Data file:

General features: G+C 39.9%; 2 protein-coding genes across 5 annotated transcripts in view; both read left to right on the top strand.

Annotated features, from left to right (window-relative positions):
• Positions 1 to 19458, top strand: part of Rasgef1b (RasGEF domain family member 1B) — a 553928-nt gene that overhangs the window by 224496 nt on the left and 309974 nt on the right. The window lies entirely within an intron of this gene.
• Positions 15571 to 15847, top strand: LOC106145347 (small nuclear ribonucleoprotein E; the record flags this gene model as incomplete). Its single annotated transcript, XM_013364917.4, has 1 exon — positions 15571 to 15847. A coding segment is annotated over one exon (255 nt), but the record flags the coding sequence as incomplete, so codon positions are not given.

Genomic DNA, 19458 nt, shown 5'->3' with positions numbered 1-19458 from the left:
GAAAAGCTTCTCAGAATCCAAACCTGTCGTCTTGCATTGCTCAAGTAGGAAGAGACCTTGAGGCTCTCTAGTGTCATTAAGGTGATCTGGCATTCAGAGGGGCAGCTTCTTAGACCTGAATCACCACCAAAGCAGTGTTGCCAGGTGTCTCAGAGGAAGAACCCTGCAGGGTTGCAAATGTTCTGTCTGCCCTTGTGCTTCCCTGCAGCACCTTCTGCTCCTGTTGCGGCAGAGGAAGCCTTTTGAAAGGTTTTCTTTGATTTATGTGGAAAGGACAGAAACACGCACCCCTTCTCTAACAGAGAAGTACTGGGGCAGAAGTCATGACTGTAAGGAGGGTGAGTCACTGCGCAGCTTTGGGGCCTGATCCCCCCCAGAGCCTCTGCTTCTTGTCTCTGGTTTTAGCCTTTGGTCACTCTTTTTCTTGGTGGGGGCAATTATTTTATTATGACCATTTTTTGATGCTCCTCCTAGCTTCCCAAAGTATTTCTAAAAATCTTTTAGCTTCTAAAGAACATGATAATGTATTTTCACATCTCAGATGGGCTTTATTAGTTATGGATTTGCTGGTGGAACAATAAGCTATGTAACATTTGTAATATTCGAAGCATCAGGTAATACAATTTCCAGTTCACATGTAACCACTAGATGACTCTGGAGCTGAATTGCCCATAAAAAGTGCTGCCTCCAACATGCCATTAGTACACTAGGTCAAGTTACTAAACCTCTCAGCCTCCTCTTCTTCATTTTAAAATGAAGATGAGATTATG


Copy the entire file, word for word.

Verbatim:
General features: G+C 39.9%; 2 protein-coding genes across 5 annotated transcripts in view; both read left to right on the top strand.

Annotated features, from left to right (window-relative positions):
• Positions 1 to 19458, top strand: part of Rasgef1b (RasGEF domain family member 1B) — a 553928-nt gene that overhangs the window by 224496 nt on the left and 309974 nt on the right. The window lies entirely within an intron of this gene.
• Positions 15571 to 15847, top strand: LOC106145347 (small nuclear ribonucleoprotein E; the record flags this gene model as incomplete). Its single annotated transcript, XM_013364917.4, has 1 exon — positions 15571 to 15847. A coding segment is annotated over one exon (255 nt), but the record flags the coding sequence as incomplete, so codon positions are not given.

Genomic DNA, 19458 nt, shown 5'->3' with positions numbered 1-19458 from the left:
GAAAAGCTTCTCAGAATCCAAACCTGTCGTCTTGCATTGCTCAAGTAGGAAGAGACCTTGAGGCTCTCTAGTGTCATTAAGGTGATCTGGCATTCAGAGGGGCAGCTTCTTAGACCTGAATCACCACCAAAGCAGTGTTGCCAGGTGTCTCAGAGGAAGAACCCTGCAGGGTTGCAAATGTTCTGTCTGCCCTTGTGCTTCCCTGCAGCACCTTCTGCTCCTGTTGCGGCAGAGGAAGCCTTTTGAAAGGTTTTCTTTGATTTATGTGGAAAGGACAGAAACACGCACCCCTTCTCTAACAGAGAAGTACTGGGGCAGAAGTCATGACTGTAAGGAGGGTGAGTCACTGCGCAGCTTTGGGGCCTGATCCCCCCCAGAGCCTCTGCTTCTTGTCTCTGGTTTTAGCCTTTGGTCACTCTTTTTCTTGGTGGGGGCAATTATTTTATTATGACCATTTTTTGATGCTCCTCCTAGCTTCCCAAAGTATTTCTAAAAATCTTTTAGCTTCTAAAGAACATGATAATGTATTTTCACATCTCAGATGGGCTTTATTAGTTATGGATTTGCTGGTGGAACAATAAGCTATGTAACATTTGTAATATTCGAAGCATCAGGTAATACAATTTCCAGTTCACATGTAACCACTAGATGACTCTGGAGCTGAATTGCCCATAAAAAGTGCTGCCTCCAACATGCCATTAGTACACTAGGTCAAGTTACTAAACCTCTCAGCCTCCTCTTCTTCATTTTAAAATGAAGATGAGATTATG